Image 4 Page from an Indian zodiac manuscript, Figure Mounted on a Tiger, possibly Saturn, India, Rajasthan, Jaipur school circa 1840, ink, opaque watercolor and gold on paper

Page from an Indian zodiac manuscript, Figure Mounted on a Tiger, possibly Saturn, India, Rajasthan, Jaipur school circa 1840, ink, opaque watercolor and gold on paper

The line meanders and condenses from the Warhol soup can back to a taut, potent carving of Christ crucified and back again to sensuous Jain statuary which draws on traditional Hindu sculpture to capture the ecstasy of spiritual union.

“The Connoisseurs’ Legacy” is also important because it exemplifies collecting for the best possible reasons. The works of art on display reflect the insight of the individuals who fell in love with each piece and fitted it in with the rest without an agenda, a rigid vision, or focus on material gain. It’s a reminder, as well, of the vital contribution private curation makes to the Humanities- Nesta and Walter understand the ensoulling power of these objects, and the instruction they can offer us about ourselves and our cultural inheritance. “The Connoisseurs’ Legacy” suggests a continuous loop of visual language that cross-pollinates and subtly alters itself and its context with each change in perspective, each newly discovered visual rhyme that spans continents. This privately curated collection highlights the similarities, more than the differences, between works we are trained to view as vastly different from one another.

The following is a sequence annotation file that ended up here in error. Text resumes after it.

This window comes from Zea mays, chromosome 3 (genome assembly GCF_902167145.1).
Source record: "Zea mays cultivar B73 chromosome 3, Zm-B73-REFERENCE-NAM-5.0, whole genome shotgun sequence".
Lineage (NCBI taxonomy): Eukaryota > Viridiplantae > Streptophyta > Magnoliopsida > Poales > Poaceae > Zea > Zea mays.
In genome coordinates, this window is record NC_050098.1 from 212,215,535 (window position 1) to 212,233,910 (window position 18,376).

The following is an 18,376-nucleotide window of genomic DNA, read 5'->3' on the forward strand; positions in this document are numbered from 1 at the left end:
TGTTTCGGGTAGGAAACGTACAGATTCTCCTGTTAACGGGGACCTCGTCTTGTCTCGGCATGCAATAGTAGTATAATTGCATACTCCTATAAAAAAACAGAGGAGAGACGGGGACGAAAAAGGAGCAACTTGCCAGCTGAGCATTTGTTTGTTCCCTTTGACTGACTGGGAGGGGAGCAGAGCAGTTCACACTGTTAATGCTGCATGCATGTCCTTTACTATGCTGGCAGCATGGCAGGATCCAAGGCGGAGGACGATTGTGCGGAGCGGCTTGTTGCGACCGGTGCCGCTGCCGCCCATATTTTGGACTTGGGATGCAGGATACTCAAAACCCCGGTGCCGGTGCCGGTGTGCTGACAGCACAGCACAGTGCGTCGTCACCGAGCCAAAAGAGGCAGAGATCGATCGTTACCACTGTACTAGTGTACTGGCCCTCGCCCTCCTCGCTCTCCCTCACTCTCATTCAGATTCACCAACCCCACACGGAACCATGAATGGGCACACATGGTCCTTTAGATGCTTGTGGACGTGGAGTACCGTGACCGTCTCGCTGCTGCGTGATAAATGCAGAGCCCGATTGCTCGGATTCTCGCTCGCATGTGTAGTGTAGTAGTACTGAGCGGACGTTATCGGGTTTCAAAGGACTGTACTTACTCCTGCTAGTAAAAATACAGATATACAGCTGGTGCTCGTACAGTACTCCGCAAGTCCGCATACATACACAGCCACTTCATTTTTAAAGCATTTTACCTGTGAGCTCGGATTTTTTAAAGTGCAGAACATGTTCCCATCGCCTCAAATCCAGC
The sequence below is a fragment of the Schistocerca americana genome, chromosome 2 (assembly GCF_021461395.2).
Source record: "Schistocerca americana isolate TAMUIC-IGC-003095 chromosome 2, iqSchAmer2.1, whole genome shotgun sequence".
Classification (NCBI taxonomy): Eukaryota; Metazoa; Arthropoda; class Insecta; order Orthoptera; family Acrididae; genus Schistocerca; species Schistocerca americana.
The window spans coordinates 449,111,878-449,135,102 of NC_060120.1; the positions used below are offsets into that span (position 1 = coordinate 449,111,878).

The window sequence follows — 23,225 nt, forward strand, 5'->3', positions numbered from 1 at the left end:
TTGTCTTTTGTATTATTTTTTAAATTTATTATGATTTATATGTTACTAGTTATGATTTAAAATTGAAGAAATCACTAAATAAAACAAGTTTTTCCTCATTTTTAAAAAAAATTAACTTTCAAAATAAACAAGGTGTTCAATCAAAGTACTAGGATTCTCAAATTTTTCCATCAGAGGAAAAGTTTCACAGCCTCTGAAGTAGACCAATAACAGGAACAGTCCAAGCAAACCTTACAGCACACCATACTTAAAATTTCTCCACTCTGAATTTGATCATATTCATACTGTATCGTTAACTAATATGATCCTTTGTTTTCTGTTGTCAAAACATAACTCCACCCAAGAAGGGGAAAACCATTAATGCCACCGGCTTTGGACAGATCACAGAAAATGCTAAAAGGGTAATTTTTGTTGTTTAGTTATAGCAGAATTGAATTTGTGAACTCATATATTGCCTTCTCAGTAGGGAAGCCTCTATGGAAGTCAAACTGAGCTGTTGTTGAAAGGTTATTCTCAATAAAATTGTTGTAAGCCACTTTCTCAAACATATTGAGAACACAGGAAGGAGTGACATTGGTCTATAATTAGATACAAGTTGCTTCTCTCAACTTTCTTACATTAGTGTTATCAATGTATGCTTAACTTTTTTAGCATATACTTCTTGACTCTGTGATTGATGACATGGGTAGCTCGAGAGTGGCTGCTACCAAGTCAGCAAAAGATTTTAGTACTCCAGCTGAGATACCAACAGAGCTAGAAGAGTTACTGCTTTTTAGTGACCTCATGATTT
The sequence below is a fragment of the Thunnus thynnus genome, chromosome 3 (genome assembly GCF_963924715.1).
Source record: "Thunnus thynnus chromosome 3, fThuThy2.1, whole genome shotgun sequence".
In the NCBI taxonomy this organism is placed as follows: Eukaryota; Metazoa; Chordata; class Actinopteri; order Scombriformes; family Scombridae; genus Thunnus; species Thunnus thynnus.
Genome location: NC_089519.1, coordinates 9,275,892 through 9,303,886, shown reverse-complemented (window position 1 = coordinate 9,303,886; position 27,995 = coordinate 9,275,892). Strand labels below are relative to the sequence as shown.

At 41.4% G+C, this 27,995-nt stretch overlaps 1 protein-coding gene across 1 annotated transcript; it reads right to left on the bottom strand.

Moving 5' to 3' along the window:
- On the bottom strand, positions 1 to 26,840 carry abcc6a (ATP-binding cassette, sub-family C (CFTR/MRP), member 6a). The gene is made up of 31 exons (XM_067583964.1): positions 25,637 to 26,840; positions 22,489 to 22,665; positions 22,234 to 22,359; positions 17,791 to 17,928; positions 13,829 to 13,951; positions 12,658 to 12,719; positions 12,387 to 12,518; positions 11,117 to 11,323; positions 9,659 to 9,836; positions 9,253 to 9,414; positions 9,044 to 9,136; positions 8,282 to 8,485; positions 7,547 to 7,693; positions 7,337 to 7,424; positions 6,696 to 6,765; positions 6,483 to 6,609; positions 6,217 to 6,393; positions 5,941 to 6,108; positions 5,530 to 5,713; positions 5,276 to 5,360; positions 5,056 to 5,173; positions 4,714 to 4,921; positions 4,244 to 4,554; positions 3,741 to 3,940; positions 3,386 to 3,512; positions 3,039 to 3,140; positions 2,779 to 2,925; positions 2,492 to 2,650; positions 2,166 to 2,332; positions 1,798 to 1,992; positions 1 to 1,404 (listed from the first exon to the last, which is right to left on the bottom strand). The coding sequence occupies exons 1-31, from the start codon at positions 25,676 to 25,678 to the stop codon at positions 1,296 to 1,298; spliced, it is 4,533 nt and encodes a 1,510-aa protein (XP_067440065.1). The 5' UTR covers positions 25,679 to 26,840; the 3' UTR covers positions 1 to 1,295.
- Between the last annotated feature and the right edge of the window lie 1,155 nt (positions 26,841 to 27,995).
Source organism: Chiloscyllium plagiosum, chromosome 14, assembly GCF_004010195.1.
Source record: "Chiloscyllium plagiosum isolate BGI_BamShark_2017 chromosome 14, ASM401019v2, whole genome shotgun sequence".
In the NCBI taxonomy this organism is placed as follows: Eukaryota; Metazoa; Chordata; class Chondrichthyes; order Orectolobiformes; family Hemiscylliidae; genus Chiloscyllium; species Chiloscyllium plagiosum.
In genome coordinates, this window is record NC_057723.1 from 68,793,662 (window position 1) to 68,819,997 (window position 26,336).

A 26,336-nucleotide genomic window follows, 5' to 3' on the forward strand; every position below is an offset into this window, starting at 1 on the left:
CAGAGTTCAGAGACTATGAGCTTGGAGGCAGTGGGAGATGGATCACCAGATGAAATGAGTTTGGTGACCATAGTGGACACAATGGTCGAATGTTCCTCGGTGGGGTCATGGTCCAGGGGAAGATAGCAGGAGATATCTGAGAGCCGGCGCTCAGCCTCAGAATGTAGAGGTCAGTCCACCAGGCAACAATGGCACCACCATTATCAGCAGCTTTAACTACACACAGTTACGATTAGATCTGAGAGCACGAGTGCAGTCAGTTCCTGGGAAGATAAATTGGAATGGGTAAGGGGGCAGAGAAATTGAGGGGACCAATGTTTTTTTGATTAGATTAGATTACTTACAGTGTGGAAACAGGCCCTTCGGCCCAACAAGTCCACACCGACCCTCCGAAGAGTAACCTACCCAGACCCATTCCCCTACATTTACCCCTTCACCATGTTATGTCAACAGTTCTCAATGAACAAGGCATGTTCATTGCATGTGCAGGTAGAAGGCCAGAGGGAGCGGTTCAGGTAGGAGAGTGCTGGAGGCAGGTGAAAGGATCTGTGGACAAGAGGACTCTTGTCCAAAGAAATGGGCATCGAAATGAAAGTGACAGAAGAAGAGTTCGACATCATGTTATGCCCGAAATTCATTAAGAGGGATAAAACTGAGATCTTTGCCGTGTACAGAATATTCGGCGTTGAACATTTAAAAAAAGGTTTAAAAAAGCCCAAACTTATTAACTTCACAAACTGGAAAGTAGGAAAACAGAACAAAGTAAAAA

“The Connoisseurs’ Legacy: The Collection of Nesta and Walter Spink” is on view at The University of Michigan Museum of Art from June 18 through September 25, 2016.

University of Michigan Art Museum

Michigan Fine Arts Competition @ BBAC

Birmingham Bloomfield Art Center Hosts the 35th MFCA

BBAC Install

BBAC / MFAC Installation Image – Courtesy of DAR

The Michigan Fine Arts Competition (MFAC) exhibition opened June 24, 2016, and is one of the best they have had in their long existence, beginning in 1982. Not many know that the competition was previously held by the Detroit Institute of Arts, but with their demise of leadership in contemporary art, they were pleased to find a home at the Birmingham Bloomfield Art Center (BBAC). The key to this year’s success is Terence Hammonds; the juror selected to make this year picks. Originally from Cincinnati, Ohio, he attended the School of the Museum of Fine Arts, Boston for his BFA, and Tufts University for his MA. One of the factors that make this exhibition so exceptional is that it draws on a mid-west region, where more than 500 artists compete from Michigan, Ohio, Indiana, Illinois and Wisconsin.